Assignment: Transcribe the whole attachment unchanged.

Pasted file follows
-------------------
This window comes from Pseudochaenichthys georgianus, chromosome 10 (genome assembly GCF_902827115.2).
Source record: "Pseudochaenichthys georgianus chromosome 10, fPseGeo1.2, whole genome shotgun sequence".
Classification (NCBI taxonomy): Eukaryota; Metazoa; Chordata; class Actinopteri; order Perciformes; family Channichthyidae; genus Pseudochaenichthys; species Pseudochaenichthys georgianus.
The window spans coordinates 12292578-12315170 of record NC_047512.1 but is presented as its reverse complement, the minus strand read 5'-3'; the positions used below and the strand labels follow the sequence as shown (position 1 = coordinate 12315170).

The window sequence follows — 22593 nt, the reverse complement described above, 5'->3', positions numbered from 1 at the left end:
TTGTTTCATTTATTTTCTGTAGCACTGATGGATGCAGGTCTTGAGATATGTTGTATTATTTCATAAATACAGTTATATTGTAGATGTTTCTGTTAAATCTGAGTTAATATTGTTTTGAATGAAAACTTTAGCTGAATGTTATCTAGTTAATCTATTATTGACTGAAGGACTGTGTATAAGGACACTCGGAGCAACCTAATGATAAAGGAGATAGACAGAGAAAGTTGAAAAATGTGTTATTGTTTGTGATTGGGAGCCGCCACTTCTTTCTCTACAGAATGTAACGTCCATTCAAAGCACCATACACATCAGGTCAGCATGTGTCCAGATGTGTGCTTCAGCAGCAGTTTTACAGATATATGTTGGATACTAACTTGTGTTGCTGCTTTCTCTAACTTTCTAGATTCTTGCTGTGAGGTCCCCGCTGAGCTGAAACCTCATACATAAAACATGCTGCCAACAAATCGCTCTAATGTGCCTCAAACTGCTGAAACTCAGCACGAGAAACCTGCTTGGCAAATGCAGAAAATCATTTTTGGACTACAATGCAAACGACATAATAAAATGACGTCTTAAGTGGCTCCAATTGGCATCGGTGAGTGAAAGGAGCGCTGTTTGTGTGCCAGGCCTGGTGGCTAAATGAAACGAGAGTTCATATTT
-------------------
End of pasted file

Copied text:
This window comes from Pseudochaenichthys georgianus, chromosome 10 (genome assembly GCF_902827115.2).
Source record: "Pseudochaenichthys georgianus chromosome 10, fPseGeo1.2, whole genome shotgun sequence".
Classification (NCBI taxonomy): Eukaryota; Metazoa; Chordata; class Actinopteri; order Perciformes; family Channichthyidae; genus Pseudochaenichthys; species Pseudochaenichthys georgianus.
The window spans coordinates 12292578-12315170 of record NC_047512.1 but is presented as its reverse complement, the minus strand read 5'-3'; the positions used below and the strand labels follow the sequence as shown (position 1 = coordinate 12315170).

The window sequence follows — 22593 nt, the reverse complement described above, 5'->3', positions numbered from 1 at the left end:
TTGTTTCATTTATTTTCTGTAGCACTGATGGATGCAGGTCTTGAGATATGTTGTATTATTTCATAAATACAGTTATATTGTAGATGTTTCTGTTAAATCTGAGTTAATATTGTTTTGAATGAAAACTTTAGCTGAATGTTATCTAGTTAATCTATTATTGACTGAAGGACTGTGTATAAGGACACTCGGAGCAACCTAATGATAAAGGAGATAGACAGAGAAAGTTGAAAAATGTGTTATTGTTTGTGATTGGGAGCCGCCACTTCTTTCTCTACAGAATGTAACGTCCATTCAAAGCACCATACACATCAGGTCAGCATGTGTCCAGATGTGTGCTTCAGCAGCAGTTTTACAGATATATGTTGGATACTAACTTGTGTTGCTGCTTTCTCTAACTTTCTAGATTCTTGCTGTGAGGTCCCCGCTGAGCTGAAACCTCATACATAAAACATGCTGCCAACAAATCGCTCTAATGTGCCTCAAACTGCTGAAACTCAGCACGAGAAACCTGCTTGGCAAATGCAGAAAATCATTTTTGGACTACAATGCAAACGACATAATAAAATGACGTCTTAAGTGGCTCCAATTGGCATCGGTGAGTGAAAGGAGCGCTGTTTGTGTGCCAGGCCTGGTGGCTAAATGAAACGAGAGTTCATATTT